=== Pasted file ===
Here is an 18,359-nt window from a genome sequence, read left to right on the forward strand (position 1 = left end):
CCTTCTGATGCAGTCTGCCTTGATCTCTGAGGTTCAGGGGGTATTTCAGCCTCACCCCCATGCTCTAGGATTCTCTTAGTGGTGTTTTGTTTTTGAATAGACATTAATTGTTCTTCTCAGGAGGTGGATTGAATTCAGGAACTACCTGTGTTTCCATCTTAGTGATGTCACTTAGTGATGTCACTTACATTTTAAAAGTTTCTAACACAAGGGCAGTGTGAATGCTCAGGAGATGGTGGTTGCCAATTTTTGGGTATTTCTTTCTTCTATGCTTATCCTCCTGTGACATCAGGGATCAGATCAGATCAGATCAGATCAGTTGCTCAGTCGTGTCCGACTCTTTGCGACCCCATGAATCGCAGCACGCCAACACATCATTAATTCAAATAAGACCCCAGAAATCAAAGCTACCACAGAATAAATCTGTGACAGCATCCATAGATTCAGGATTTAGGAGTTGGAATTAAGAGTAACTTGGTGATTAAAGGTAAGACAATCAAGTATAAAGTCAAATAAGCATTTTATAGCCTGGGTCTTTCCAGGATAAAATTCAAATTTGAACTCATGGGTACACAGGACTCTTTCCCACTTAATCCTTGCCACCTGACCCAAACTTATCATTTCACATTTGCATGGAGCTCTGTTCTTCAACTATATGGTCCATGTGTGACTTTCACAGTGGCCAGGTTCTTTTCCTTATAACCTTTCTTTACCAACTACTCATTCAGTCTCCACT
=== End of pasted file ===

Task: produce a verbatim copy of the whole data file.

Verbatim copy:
Here is an 18,359-nt window from a genome sequence, read left to right on the forward strand (position 1 = left end):
CCTTCTGATGCAGTCTGCCTTGATCTCTGAGGTTCAGGGGGTATTTCAGCCTCACCCCCATGCTCTAGGATTCTCTTAGTGGTGTTTTGTTTTTGAATAGACATTAATTGTTCTTCTCAGGAGGTGGATTGAATTCAGGAACTACCTGTGTTTCCATCTTAGTGATGTCACTTAGTGATGTCACTTACATTTTAAAAGTTTCTAACACAAGGGCAGTGTGAATGCTCAGGAGATGGTGGTTGCCAATTTTTGGGTATTTCTTTCTTCTATGCTTATCCTCCTGTGACATCAGGGATCAGATCAGATCAGATCAGATCAGTTGCTCAGTCGTGTCCGACTCTTTGCGACCCCATGAATCGCAGCACGCCAACACATCATTAATTCAAATAAGACCCCAGAAATCAAAGCTACCACAGAATAAATCTGTGACAGCATCCATAGATTCAGGATTTAGGAGTTGGAATTAAGAGTAACTTGGTGATTAAAGGTAAGACAATCAAGTATAAAGTCAAATAAGCATTTTATAGCCTGGGTCTTTCCAGGATAAAATTCAAATTTGAACTCATGGGTACACAGGACTCTTTCCCACTTAATCCTTGCCACCTGACCCAAACTTATCATTTCACATTTGCATGGAGCTCTGTTCTTCAACTATATGGTCCATGTGTGACTTTCACAGTGGCCAGGTTCTTTTCCTTATAACCTTTCTTTACCAACTACTCATTCAGTCTCCACT